Although inflation appeared set to rise broadly just a few months ago, recent data confirm that consumers have just said no to higher prices.

We’ve had two bursts of inflation surprises over the past nine months. The first was in October 2016, when the strength of the commodity market began to affect headline inflation numbers. The second was early in 2017, when the “global reflation trade” and the “Trump trade” were both in full swing. Now, however, inflation has largely pulled back to its prior dynamics. Considering this through the lens of Federal Reserve caution and data dependency, we think the pace of future interest-rate tightening is now a bit more uncertain.

Inflation in the major economies looks very different than it did a few months ago, with U.S. and eurozone data dropping markedly.

Consumers take a pass

As 2017 began, inflation climbed as companies made a determined effort to raise prices to restore their profit margins. Profits had been squeezed by rising labor costs — including wage and non-wage costs — and sluggish productivity growth. But this effort failed as consumers rebelled, and spending weakened. This dynamic was quite clear in the auto market, where sales downshifted, but that is not the only area of apparent weakness. Housing, for example, has begun to look problematic as well. Despite continued low interest rates, wage income simply is not growing fast enough to support more robust home purchases.

Inflation patterns have reverted

As a result of consumers’ behavior, companies have quickly reconsidered their pricing strategies, and the subsequent path of inflation has disappointed observers who were expecting inflation to drift higher. Inflation in the major economies looks very different than it did a few months ago, with U.S. and eurozone data dropping markedly. Moreover, as we show in the accompanying chart, the various components of U.S. inflation have all experienced a drop from their early 2017 patterns.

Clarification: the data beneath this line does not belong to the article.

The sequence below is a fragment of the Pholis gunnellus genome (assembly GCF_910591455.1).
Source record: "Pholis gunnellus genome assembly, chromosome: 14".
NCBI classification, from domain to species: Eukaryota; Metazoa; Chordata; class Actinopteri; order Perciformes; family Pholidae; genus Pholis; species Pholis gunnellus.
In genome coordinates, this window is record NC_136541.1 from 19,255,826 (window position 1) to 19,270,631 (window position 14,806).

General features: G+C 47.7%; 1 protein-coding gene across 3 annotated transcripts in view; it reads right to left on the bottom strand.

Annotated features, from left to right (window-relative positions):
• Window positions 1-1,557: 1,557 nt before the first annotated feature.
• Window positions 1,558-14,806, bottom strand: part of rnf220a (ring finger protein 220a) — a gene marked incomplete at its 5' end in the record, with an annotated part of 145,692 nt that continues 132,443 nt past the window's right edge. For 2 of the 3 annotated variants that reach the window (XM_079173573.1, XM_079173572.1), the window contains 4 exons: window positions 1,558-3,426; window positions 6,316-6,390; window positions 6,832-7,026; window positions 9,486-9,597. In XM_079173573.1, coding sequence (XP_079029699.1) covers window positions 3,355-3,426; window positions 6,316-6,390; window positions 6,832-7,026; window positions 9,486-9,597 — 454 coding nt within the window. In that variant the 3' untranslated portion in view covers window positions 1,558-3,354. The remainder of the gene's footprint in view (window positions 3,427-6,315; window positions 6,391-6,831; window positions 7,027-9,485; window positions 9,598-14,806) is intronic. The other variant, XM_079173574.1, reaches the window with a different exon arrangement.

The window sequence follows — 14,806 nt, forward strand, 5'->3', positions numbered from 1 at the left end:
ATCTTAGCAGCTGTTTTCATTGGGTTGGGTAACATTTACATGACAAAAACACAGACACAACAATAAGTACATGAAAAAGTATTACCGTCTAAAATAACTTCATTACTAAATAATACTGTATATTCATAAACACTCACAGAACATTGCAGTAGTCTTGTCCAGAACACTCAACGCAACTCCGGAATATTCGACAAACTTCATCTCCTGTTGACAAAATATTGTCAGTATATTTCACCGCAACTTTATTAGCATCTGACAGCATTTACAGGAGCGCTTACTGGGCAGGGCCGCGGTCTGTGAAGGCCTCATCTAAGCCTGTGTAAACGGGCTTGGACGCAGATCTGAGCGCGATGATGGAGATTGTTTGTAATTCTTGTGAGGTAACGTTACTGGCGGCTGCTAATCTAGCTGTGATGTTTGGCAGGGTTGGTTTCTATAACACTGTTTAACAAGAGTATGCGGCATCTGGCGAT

That said, we do not think we need to start worrying about deflation again. We expect core inflation to be broadly steady. Fears of a major shift in inflation dynamics, either much higher or much lower, seem to be misplaced.

Longer-term risks continue to build

We continue to think that the environment remains favorable for risky assets, even though we acknowledge there are unknowns that could disrupt the current pattern. Of the risks we see, the biggest concerns how late-cycle dynamics will play out. How, for example, will the private sector react to the squeeze in profitability as the labor market tightens and inflation fails to rise? How much more will the Fed do after the June hike (which we continue to expect)? How will the markets react to the Fed’s first steps toward balance-sheet reduction?

We do not doubt that policymakers will be cautious and will quickly take into account any negative effects that policy adjustments will have on the markets. But, as we have discussed in recent months, the Fed’s approach to balance-sheet changes will inaugurate a significant new phase in policy, and its impact may be amplified if we suddenly find a cast of new and untested policymakers sitting on the Federal Open Market Committee.


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In the United States, the economic cycle may be coming to its natural end. What happens next may be a deepening of global risk.